The housing crisis: planning as opportunity

Yesterday, I had the opportunity to attend Place North West’s Northern SME Housebuilders’ Lunch, at the fantastic People’s History Museum (if you haven’t been, go!) in Manchester. In many ways, the event was a welcome reminder that the goals of the Government and the development sector are increasingly aligned, even if there are differences of opinion about the number of houses that we need to build.

That’s not to say that everything is rosy, of course. To say everyone in the development sector is in favour of development is a bit like noting that everyone in a buffet queue wants to eat: they do, but that doesn’t mean there isn’t some jostling as everyone tries to get the richest pickings. The focus was on finance, but it was telling that the planning process was discussed solely in terms of whether or not it was an obstacle – for the ‘right site’, planning is very straightforward; for the wrong it is a complication.

As a communications professional, this seems to me to miss the mark: planning, and in particular public consultation, can be a real opportunity. In the recent Lloyds report Building for Growth, opposition to construction projects was identified by 42% of respondents as an obstacle to alleviating the housing shortage, the second-most-common answer; opposition to building on greenfield/brownfield sites (in itself an odd category, as people often feel quite differently about the two) was cited as a problem by 34% of respondents.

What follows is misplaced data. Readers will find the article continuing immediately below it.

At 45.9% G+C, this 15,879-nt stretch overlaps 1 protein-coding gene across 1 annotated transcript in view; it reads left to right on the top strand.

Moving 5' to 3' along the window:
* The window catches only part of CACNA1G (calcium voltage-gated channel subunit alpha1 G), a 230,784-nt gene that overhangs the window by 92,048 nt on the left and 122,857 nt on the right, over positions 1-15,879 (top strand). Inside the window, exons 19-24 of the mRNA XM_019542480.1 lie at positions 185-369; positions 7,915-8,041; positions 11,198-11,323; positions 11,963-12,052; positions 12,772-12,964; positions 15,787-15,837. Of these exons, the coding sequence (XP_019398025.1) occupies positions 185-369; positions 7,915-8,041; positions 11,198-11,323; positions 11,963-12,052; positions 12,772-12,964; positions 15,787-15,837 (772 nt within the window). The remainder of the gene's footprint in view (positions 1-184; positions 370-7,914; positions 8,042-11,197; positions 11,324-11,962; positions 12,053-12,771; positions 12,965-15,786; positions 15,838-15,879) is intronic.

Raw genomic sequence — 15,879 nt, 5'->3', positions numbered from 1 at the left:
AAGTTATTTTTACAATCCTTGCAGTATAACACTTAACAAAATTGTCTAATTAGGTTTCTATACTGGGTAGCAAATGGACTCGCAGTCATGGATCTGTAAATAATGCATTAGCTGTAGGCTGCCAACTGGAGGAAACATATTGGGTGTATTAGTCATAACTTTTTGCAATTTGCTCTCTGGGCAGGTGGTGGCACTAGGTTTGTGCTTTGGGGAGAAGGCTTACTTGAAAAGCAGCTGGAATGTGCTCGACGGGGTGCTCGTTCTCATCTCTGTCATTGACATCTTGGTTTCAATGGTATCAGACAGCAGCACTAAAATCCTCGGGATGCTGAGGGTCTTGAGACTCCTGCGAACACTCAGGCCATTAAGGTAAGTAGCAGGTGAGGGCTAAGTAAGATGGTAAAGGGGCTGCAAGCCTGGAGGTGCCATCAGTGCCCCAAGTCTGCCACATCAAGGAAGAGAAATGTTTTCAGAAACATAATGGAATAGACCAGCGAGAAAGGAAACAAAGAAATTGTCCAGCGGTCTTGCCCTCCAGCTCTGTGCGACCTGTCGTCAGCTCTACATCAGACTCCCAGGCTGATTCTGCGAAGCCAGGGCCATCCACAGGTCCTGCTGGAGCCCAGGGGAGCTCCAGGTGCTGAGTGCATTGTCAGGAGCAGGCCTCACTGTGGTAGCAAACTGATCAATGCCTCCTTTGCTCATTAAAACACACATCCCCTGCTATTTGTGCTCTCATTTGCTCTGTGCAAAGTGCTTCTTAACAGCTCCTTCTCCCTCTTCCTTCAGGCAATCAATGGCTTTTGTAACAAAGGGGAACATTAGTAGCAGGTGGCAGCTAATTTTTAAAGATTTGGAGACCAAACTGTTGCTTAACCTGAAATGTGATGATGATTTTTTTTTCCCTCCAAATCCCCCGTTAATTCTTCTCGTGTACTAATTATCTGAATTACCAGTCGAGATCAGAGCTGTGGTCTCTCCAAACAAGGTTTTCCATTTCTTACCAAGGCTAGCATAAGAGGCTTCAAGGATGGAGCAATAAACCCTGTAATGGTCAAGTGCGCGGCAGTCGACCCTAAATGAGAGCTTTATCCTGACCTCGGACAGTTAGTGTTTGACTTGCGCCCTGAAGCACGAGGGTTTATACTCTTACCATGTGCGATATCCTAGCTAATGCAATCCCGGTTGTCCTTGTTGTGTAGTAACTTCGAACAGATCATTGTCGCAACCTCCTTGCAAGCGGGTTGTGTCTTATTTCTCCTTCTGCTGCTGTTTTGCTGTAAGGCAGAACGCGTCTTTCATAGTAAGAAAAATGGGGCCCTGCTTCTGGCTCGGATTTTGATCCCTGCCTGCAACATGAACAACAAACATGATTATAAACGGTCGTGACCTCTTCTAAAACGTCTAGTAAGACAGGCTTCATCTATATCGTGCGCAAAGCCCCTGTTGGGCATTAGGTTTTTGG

Tellingly, these were wrapped up in a section on the housing shortage. The following section, on economic and political factors, addresses only economic policy. If we can change our approach from viewing the public and their elected representatives as planning obstacles to political factors that can be addressed through conversation and persuasion, then we can turn a problem to an opportunity. Engaging local communities in genuine conversations about while they still have an opportunity to shape them can help secure community buy-in, something we see every day here at Remarkable.

If you want to be part of changing that conversation about development, then come and talk to us about how we can help you work with communities that work for you, work for them, and help us – as a region and a country – towards the vital development we sorely need.


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